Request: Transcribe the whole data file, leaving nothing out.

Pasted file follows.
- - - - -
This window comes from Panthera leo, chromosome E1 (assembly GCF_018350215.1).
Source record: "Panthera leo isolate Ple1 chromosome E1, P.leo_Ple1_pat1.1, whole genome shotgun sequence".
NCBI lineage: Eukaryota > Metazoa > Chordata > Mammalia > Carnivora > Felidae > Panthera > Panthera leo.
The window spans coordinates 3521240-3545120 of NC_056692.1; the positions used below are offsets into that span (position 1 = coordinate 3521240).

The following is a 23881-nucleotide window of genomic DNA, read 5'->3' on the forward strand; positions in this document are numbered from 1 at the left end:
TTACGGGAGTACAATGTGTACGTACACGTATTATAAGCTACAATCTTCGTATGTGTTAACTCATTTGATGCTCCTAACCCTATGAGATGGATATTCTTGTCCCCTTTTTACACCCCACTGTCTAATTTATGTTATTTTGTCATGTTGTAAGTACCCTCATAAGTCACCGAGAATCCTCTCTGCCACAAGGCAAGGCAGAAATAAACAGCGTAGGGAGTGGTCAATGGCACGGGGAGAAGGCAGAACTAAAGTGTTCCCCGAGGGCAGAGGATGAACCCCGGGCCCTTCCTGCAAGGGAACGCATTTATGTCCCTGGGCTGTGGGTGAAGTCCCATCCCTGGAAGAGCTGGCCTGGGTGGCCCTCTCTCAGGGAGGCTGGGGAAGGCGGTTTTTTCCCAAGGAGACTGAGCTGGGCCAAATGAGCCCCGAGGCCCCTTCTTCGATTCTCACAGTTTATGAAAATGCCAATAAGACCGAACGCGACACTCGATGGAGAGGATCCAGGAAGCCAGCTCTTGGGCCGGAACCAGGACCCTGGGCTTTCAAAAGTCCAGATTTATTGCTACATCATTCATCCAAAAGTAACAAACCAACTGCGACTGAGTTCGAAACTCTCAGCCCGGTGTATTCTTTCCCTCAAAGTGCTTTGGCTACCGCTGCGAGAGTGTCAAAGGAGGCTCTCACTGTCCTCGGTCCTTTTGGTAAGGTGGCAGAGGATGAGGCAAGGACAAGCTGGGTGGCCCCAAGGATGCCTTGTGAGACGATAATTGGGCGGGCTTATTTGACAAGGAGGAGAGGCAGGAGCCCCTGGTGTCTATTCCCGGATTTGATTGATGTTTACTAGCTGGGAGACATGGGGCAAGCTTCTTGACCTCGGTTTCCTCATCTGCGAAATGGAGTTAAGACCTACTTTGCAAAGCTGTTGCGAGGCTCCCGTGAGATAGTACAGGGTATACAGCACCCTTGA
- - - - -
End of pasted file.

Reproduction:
This window comes from Panthera leo, chromosome E1 (assembly GCF_018350215.1).
Source record: "Panthera leo isolate Ple1 chromosome E1, P.leo_Ple1_pat1.1, whole genome shotgun sequence".
NCBI lineage: Eukaryota > Metazoa > Chordata > Mammalia > Carnivora > Felidae > Panthera > Panthera leo.
The window spans coordinates 3521240-3545120 of NC_056692.1; the positions used below are offsets into that span (position 1 = coordinate 3521240).

The following is a 23881-nucleotide window of genomic DNA, read 5'->3' on the forward strand; positions in this document are numbered from 1 at the left end:
TTACGGGAGTACAATGTGTACGTACACGTATTATAAGCTACAATCTTCGTATGTGTTAACTCATTTGATGCTCCTAACCCTATGAGATGGATATTCTTGTCCCCTTTTTACACCCCACTGTCTAATTTATGTTATTTTGTCATGTTGTAAGTACCCTCATAAGTCACCGAGAATCCTCTCTGCCACAAGGCAAGGCAGAAATAAACAGCGTAGGGAGTGGTCAATGGCACGGGGAGAAGGCAGAACTAAAGTGTTCCCCGAGGGCAGAGGATGAACCCCGGGCCCTTCCTGCAAGGGAACGCATTTATGTCCCTGGGCTGTGGGTGAAGTCCCATCCCTGGAAGAGCTGGCCTGGGTGGCCCTCTCTCAGGGAGGCTGGGGAAGGCGGTTTTTTCCCAAGGAGACTGAGCTGGGCCAAATGAGCCCCGAGGCCCCTTCTTCGATTCTCACAGTTTATGAAAATGCCAATAAGACCGAACGCGACACTCGATGGAGAGGATCCAGGAAGCCAGCTCTTGGGCCGGAACCAGGACCCTGGGCTTTCAAAAGTCCAGATTTATTGCTACATCATTCATCCAAAAGTAACAAACCAACTGCGACTGAGTTCGAAACTCTCAGCCCGGTGTATTCTTTCCCTCAAAGTGCTTTGGCTACCGCTGCGAGAGTGTCAAAGGAGGCTCTCACTGTCCTCGGTCCTTTTGGTAAGGTGGCAGAGGATGAGGCAAGGACAAGCTGGGTGGCCCCAAGGATGCCTTGTGAGACGATAATTGGGCGGGCTTATTTGACAAGGAGGAGAGGCAGGAGCCCCTGGTGTCTATTCCCGGATTTGATTGATGTTTACTAGCTGGGAGACATGGGGCAAGCTTCTTGACCTCGGTTTCCTCATCTGCGAAATGGAGTTAAGACCTACTTTGCAAAGCTGTTGCGAGGCTCCCGTGAGATAGTACAGGGTATACAGCACCCTTGA